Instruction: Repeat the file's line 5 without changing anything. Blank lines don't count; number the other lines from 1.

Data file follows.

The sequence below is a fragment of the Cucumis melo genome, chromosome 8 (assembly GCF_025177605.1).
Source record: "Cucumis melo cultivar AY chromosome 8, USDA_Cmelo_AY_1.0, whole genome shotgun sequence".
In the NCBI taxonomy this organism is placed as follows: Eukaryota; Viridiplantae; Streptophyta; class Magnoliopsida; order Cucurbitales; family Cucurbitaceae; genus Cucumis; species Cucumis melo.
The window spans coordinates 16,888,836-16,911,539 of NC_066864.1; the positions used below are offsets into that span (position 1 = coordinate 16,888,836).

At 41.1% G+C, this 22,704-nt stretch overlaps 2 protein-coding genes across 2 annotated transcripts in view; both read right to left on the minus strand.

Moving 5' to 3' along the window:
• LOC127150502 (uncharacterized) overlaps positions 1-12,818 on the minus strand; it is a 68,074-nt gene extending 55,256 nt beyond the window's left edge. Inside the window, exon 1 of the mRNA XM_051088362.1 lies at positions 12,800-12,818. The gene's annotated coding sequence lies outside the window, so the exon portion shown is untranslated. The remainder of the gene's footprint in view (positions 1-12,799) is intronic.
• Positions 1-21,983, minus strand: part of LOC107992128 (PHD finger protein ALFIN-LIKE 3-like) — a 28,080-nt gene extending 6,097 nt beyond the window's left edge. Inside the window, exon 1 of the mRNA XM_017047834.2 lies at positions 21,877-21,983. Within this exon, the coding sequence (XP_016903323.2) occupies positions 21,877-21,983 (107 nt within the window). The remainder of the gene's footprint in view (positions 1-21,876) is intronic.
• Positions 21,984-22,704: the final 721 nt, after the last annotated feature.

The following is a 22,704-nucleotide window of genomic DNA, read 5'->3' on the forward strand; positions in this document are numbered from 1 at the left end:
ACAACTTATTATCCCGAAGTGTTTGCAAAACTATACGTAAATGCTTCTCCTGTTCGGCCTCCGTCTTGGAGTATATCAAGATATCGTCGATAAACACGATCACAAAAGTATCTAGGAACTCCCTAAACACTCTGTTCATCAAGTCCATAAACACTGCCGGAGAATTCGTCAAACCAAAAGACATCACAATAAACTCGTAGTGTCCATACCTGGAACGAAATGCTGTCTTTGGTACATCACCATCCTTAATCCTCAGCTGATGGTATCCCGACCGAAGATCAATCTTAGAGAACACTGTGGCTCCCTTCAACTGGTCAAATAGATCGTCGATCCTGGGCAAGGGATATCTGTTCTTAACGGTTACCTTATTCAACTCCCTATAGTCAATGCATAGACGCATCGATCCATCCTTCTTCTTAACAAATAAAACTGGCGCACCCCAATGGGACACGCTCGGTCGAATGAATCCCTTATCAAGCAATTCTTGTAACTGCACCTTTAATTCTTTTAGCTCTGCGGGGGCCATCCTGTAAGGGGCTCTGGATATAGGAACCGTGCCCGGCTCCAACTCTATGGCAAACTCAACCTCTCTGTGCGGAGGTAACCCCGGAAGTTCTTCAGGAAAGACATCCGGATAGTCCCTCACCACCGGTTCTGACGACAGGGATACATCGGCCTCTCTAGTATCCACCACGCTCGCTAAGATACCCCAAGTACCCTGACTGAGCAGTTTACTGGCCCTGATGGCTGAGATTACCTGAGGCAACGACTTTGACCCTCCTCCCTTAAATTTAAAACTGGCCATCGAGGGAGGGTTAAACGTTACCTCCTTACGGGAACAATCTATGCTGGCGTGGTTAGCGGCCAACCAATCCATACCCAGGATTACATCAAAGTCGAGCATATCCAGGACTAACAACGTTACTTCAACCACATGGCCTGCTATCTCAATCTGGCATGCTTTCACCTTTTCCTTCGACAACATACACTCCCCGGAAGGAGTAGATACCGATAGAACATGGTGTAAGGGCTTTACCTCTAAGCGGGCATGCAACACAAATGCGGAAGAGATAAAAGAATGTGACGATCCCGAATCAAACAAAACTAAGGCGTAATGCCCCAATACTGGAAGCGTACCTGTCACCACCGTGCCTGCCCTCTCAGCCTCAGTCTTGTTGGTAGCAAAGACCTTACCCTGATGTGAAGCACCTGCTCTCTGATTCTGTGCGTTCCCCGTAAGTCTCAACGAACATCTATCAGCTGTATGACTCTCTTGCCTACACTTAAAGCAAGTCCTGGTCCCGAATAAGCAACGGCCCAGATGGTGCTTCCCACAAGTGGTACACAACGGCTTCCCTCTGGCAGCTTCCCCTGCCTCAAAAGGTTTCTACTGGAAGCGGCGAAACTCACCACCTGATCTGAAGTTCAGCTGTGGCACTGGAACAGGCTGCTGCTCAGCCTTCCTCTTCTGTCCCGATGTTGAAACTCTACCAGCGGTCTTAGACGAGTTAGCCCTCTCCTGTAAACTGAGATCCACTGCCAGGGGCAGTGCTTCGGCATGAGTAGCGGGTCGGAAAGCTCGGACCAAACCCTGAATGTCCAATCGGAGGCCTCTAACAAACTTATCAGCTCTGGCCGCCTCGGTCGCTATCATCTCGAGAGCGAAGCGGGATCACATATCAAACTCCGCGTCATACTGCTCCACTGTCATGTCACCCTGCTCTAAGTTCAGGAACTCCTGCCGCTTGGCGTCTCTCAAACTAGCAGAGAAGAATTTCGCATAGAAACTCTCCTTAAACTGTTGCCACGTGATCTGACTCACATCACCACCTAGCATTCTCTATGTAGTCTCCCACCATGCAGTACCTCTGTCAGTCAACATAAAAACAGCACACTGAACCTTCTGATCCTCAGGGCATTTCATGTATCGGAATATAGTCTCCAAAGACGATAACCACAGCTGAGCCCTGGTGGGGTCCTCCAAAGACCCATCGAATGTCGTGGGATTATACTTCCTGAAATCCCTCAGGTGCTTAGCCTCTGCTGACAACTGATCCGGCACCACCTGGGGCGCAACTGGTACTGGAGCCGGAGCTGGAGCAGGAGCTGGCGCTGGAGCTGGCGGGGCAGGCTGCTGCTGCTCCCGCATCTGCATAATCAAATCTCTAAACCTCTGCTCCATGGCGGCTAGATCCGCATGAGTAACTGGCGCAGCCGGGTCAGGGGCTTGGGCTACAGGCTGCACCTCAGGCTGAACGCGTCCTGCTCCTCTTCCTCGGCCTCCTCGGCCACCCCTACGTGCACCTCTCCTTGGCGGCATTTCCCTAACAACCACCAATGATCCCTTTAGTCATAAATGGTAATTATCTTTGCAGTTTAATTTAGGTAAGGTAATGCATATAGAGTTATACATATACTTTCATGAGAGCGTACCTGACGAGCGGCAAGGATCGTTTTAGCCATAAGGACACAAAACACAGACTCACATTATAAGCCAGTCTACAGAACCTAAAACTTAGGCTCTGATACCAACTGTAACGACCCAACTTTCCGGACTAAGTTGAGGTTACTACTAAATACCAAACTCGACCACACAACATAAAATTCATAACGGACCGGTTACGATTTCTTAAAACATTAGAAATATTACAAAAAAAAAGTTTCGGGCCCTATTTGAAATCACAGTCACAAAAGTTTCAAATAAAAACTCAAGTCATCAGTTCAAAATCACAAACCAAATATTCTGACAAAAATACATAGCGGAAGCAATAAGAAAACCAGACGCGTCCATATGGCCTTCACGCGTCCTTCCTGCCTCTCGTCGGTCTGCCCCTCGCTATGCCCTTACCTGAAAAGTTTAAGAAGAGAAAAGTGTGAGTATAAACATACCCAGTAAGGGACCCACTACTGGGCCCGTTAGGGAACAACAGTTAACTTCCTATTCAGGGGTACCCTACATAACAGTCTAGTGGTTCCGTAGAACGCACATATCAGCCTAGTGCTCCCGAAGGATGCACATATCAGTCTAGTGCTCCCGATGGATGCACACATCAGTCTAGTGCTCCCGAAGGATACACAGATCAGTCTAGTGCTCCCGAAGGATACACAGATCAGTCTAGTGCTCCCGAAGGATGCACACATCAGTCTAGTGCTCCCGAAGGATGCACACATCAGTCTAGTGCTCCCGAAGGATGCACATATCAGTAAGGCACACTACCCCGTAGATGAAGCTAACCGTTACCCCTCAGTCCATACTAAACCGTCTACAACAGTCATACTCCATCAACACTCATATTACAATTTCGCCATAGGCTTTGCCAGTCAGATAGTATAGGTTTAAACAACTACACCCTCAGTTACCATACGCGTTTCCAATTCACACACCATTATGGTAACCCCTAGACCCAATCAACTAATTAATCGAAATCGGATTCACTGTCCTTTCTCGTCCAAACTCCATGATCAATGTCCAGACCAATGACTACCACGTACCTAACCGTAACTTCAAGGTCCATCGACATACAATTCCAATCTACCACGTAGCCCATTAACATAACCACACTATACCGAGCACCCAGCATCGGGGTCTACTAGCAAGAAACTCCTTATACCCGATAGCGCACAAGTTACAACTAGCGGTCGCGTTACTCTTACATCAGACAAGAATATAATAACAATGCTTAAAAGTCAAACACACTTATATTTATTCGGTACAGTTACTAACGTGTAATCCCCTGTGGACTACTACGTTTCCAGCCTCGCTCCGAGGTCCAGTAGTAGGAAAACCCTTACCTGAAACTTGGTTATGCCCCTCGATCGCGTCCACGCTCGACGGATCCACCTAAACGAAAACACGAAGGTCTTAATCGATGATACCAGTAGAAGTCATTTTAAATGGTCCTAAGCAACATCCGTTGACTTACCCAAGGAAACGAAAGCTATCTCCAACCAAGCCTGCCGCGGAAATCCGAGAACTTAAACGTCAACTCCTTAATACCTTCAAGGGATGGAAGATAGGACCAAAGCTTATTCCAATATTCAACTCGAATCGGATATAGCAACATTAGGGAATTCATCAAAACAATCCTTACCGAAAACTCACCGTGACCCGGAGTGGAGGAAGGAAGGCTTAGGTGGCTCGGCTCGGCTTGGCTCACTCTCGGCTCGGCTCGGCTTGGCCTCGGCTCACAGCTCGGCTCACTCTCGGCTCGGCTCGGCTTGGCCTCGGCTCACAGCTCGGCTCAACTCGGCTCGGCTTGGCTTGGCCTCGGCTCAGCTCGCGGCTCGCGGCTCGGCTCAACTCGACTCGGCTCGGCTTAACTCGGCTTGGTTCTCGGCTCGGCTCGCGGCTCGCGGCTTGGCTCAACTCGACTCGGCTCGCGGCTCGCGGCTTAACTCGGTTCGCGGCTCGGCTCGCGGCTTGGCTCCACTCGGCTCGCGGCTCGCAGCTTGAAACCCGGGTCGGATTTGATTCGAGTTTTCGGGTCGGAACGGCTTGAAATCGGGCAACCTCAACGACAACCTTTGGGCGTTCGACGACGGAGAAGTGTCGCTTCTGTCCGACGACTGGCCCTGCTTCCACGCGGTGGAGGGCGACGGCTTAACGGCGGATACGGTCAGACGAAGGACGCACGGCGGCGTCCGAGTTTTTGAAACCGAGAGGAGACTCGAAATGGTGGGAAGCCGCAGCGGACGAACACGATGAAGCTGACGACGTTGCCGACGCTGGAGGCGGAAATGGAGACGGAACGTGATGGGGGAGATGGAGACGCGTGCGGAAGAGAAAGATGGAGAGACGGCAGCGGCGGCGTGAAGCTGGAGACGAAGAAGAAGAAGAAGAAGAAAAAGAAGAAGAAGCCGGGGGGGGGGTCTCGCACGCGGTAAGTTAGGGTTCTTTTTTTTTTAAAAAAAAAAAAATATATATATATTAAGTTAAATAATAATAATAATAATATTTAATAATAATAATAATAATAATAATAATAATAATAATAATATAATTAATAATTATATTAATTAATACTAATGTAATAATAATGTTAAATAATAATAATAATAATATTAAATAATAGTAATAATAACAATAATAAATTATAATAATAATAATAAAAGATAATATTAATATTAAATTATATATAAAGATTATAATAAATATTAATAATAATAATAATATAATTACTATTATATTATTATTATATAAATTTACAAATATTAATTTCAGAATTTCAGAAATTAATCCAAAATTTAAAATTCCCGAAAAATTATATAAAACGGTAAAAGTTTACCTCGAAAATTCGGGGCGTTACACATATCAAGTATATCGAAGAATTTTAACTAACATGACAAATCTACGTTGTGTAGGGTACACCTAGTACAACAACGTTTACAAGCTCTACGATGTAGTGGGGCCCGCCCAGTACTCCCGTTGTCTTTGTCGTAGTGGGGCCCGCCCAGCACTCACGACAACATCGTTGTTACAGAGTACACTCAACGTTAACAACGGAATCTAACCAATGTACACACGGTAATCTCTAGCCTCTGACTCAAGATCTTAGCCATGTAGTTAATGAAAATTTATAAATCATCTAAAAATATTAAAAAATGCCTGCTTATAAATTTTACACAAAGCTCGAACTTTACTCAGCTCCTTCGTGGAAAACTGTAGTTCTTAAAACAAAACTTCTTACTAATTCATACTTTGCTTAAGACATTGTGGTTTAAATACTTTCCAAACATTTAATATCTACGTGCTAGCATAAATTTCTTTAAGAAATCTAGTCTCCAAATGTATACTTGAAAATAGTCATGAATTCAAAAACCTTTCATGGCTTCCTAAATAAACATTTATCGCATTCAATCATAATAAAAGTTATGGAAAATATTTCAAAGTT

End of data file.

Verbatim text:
At 41.1% G+C, this 22,704-nt stretch overlaps 2 protein-coding genes across 2 annotated transcripts in view; both read right to left on the minus strand.